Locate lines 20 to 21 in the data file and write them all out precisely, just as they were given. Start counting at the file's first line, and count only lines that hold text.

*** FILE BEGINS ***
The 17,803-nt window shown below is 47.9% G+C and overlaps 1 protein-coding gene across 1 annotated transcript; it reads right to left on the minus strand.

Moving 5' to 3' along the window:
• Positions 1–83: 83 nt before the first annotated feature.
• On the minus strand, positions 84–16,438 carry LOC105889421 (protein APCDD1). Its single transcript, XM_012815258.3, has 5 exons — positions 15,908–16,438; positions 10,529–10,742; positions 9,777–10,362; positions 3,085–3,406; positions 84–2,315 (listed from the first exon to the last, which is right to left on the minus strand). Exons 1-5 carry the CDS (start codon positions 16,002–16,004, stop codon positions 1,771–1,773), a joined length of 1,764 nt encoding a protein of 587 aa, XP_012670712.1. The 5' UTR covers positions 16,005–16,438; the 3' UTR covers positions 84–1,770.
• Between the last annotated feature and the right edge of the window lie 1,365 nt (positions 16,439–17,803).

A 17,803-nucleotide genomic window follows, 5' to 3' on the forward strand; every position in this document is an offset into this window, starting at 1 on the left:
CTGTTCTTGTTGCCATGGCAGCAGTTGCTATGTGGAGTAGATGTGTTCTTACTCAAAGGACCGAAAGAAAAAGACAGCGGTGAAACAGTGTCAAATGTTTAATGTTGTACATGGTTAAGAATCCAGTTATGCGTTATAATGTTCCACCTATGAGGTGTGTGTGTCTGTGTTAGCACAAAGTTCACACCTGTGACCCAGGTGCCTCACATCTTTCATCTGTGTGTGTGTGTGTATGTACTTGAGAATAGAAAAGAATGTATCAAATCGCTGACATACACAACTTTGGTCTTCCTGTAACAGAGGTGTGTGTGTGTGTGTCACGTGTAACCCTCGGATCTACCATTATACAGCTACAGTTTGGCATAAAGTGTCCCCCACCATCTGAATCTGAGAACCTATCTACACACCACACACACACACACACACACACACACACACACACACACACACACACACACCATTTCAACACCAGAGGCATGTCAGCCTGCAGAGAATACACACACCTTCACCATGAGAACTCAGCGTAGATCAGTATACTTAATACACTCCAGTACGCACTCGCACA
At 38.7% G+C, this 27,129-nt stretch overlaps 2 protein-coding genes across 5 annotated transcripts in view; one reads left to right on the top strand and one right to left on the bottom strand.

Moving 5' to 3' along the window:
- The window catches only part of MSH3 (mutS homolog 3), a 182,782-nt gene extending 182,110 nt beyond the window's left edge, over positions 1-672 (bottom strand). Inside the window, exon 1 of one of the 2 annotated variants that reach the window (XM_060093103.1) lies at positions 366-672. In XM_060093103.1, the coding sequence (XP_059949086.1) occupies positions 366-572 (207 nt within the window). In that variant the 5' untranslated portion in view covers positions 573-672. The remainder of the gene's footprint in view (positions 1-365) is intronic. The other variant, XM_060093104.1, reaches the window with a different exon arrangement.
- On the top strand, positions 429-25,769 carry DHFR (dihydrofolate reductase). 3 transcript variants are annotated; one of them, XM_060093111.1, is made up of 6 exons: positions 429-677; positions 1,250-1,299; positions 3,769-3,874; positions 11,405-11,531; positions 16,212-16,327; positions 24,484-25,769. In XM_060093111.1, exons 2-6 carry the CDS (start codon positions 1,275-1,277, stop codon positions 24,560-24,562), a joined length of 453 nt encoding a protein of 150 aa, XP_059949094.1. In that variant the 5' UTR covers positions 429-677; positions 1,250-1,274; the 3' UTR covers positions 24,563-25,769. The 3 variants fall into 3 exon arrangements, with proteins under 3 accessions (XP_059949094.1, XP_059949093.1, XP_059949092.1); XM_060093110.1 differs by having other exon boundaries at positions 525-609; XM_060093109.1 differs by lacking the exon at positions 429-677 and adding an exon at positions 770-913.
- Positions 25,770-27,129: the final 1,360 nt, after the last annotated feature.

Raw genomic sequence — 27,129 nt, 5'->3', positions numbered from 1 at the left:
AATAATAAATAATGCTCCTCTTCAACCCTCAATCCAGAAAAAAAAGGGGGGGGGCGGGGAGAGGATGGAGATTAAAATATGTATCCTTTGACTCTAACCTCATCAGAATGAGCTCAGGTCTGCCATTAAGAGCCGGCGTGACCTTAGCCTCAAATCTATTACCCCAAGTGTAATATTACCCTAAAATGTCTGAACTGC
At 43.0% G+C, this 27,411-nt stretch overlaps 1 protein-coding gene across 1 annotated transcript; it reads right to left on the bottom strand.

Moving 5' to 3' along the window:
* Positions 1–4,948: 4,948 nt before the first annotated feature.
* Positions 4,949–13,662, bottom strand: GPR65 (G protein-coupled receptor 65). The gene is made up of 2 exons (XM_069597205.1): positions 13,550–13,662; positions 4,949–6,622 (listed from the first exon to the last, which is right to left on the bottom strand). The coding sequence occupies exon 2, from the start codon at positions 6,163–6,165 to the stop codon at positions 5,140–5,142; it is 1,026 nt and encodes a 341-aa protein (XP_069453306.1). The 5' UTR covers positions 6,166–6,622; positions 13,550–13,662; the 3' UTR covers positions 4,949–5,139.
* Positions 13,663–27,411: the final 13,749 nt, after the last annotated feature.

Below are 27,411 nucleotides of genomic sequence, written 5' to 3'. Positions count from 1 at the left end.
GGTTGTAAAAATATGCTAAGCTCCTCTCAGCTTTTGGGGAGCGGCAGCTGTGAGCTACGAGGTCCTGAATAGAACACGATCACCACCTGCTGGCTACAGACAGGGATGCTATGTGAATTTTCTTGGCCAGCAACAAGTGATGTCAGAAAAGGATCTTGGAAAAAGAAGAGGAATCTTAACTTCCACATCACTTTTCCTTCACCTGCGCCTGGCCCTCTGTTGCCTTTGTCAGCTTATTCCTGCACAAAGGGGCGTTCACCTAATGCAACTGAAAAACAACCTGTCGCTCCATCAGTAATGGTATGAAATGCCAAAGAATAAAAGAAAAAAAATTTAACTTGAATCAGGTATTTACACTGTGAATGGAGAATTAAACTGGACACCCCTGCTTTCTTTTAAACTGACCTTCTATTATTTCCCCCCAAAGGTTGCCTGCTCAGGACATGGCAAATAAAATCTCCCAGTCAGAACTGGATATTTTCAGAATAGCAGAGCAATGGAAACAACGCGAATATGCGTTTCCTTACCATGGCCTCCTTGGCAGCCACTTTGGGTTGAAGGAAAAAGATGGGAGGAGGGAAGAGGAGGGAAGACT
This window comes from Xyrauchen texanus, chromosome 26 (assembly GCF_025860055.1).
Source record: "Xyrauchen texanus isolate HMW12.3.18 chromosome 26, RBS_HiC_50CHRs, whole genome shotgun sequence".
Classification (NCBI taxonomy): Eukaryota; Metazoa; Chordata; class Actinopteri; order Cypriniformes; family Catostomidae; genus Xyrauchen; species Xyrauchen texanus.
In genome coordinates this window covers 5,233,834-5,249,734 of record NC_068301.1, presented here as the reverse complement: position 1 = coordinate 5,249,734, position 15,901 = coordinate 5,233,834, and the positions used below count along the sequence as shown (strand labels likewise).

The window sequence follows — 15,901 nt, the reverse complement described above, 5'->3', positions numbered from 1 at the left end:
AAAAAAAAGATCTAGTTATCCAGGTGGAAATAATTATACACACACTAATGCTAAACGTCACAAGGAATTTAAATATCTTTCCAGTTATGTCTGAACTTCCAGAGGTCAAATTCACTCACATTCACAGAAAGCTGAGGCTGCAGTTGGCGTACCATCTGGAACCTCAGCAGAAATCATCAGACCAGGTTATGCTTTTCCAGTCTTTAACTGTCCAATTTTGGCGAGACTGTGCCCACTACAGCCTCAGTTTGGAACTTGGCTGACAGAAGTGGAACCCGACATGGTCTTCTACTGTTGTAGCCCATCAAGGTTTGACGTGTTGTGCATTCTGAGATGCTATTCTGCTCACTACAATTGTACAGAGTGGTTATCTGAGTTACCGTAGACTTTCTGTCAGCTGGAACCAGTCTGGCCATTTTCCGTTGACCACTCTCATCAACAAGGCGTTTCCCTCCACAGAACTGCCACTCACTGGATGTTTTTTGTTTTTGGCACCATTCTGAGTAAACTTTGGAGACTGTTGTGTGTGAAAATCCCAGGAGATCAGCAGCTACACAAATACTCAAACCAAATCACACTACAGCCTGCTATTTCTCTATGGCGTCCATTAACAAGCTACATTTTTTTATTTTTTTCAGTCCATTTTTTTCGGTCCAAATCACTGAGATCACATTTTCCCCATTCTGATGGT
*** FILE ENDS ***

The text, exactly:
Below are 27,411 nucleotides of genomic sequence, written 5' to 3'. Positions count from 1 at the left end.
GGTTGTAAAAATATGCTAAGCTCCTCTCAGCTTTTGGGGAGCGGCAGCTGTGAGCTACGAGGTCCTGAATAGAACACGATCACCACCTGCTGGCTACAGACAGGGATGCTATGTGAATTTTCTTGGCCAGCAACAAGTGATGTCAGAAAAGGATCTTGGAAAAAGAAGAGGAATCTTAACTTCCACATCACTTTTCCTTCACCTGCGCCTGGCCCTCTGTTGCCTTTGTCAGCTTATTCCTGCACAAAGGGGCGTTCACCTAATGCAACTGAAAAACAACCTGTCGCTCCATCAGTAATGGTATGAAATGCCAAAGAATAAAAGAAAAAAAATTTAACTTGAATCAGGTATTTACACTGTGAATGGAGAATTAAACTGGACACCCCTGCTTTCTTTTAAACTGACCTTCTATTATTTCCCCCCAAAGGTTGCCTGCTCAGGACATGGCAAATAAAATCTCCCAGTCAGAACTGGATATTTTCAGAATAGCAGAGCAATGGAAACAACGCGAATATGCGTTTCCTTACCATGGCCTCCTTGGCAGCCACTTTGGGTTGAAGGAAAAAGATGGGAGGAGGGAAGAGGAGGGAAGACT